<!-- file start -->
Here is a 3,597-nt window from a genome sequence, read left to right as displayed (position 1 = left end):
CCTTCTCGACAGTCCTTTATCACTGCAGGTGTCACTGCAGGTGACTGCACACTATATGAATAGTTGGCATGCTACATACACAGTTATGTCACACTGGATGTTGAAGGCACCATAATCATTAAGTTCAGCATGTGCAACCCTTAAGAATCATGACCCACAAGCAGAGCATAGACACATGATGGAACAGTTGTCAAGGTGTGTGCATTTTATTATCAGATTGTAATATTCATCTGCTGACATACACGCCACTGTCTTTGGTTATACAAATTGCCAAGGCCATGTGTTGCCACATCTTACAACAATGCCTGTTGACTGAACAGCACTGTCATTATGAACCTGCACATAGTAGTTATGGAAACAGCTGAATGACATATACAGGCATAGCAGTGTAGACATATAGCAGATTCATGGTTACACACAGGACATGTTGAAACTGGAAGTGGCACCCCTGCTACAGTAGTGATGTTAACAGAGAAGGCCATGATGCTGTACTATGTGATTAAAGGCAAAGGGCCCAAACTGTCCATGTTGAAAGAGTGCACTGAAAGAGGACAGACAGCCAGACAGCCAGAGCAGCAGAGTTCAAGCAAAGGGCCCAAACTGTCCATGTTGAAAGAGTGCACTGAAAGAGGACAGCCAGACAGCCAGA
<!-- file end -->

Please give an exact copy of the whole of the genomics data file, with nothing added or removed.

Here is a 3,597-nt window from a genome sequence, read left to right as displayed (position 1 = left end):
CCTTCTCGACAGTCCTTTATCACTGCAGGTGTCACTGCAGGTGACTGCACACTATATGAATAGTTGGCATGCTACATACACAGTTATGTCACACTGGATGTTGAAGGCACCATAATCATTAAGTTCAGCATGTGCAACCCTTAAGAATCATGACCCACAAGCAGAGCATAGACACATGATGGAACAGTTGTCAAGGTGTGTGCATTTTATTATCAGATTGTAATATTCATCTGCTGACATACACGCCACTGTCTTTGGTTATACAAATTGCCAAGGCCATGTGTTGCCACATCTTACAACAATGCCTGTTGACTGAACAGCACTGTCATTATGAACCTGCACATAGTAGTTATGGAAACAGCTGAATGACATATACAGGCATAGCAGTGTAGACATATAGCAGATTCATGGTTACACACAGGACATGTTGAAACTGGAAGTGGCACCCCTGCTACAGTAGTGATGTTAACAGAGAAGGCCATGATGCTGTACTATGTGATTAAAGGCAAAGGGCCCAAACTGTCCATGTTGAAAGAGTGCACTGAAAGAGGACAGACAGCCAGACAGCCAGAGCAGCAGAGTTCAAGCAAAGGGCCCAAACTGTCCATGTTGAAAGAGTGCACTGAAAGAGGACAGCCAGACAGCCAGA